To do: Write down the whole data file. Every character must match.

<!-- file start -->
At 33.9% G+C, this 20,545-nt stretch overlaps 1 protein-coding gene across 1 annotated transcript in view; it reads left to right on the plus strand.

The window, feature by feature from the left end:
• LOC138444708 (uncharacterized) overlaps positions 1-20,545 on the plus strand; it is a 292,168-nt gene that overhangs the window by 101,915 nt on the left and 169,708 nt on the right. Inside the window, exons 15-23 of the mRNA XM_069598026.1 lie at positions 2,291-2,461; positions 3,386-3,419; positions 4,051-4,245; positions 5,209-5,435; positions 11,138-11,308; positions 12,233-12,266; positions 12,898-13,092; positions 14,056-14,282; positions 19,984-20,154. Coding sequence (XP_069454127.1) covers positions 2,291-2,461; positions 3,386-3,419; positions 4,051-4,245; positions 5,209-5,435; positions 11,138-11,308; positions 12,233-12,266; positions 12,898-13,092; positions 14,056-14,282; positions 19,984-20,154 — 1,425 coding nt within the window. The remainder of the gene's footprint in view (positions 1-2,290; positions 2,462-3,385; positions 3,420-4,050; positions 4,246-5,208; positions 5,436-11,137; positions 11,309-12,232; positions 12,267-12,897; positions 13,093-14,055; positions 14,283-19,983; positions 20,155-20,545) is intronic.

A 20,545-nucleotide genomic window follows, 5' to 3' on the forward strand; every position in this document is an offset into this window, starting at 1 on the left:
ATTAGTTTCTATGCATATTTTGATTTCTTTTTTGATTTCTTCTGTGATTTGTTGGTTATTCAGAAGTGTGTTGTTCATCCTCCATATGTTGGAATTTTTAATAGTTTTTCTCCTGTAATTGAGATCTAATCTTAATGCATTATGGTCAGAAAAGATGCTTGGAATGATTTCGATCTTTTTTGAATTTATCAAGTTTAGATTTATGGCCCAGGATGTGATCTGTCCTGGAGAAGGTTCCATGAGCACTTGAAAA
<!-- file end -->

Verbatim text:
At 33.9% G+C, this 20,545-nt stretch overlaps 1 protein-coding gene across 1 annotated transcript in view; it reads left to right on the plus strand.

The window, feature by feature from the left end:
• LOC138444708 (uncharacterized) overlaps positions 1-20,545 on the plus strand; it is a 292,168-nt gene that overhangs the window by 101,915 nt on the left and 169,708 nt on the right. Inside the window, exons 15-23 of the mRNA XM_069598026.1 lie at positions 2,291-2,461; positions 3,386-3,419; positions 4,051-4,245; positions 5,209-5,435; positions 11,138-11,308; positions 12,233-12,266; positions 12,898-13,092; positions 14,056-14,282; positions 19,984-20,154. Coding sequence (XP_069454127.1) covers positions 2,291-2,461; positions 3,386-3,419; positions 4,051-4,245; positions 5,209-5,435; positions 11,138-11,308; positions 12,233-12,266; positions 12,898-13,092; positions 14,056-14,282; positions 19,984-20,154 — 1,425 coding nt within the window. The remainder of the gene's footprint in view (positions 1-2,290; positions 2,462-3,385; positions 3,420-4,050; positions 4,246-5,208; positions 5,436-11,137; positions 11,309-12,232; positions 12,267-12,897; positions 13,093-14,055; positions 14,283-19,983; positions 20,155-20,545) is intronic.

A 20,545-nucleotide genomic window follows, 5' to 3' on the forward strand; every position in this document is an offset into this window, starting at 1 on the left:
ATTAGTTTCTATGCATATTTTGATTTCTTTTTTGATTTCTTCTGTGATTTGTTGGTTATTCAGAAGTGTGTTGTTCATCCTCCATATGTTGGAATTTTTAATAGTTTTTCTCCTGTAATTGAGATCTAATCTTAATGCATTATGGTCAGAAAAGATGCTTGGAATGATTTCGATCTTTTTTGAATTTATCAAGTTTAGATTTATGGCCCAGGATGTGATCTGTCCTGGAGAAGGTTCCATGAGCACTTGAAAA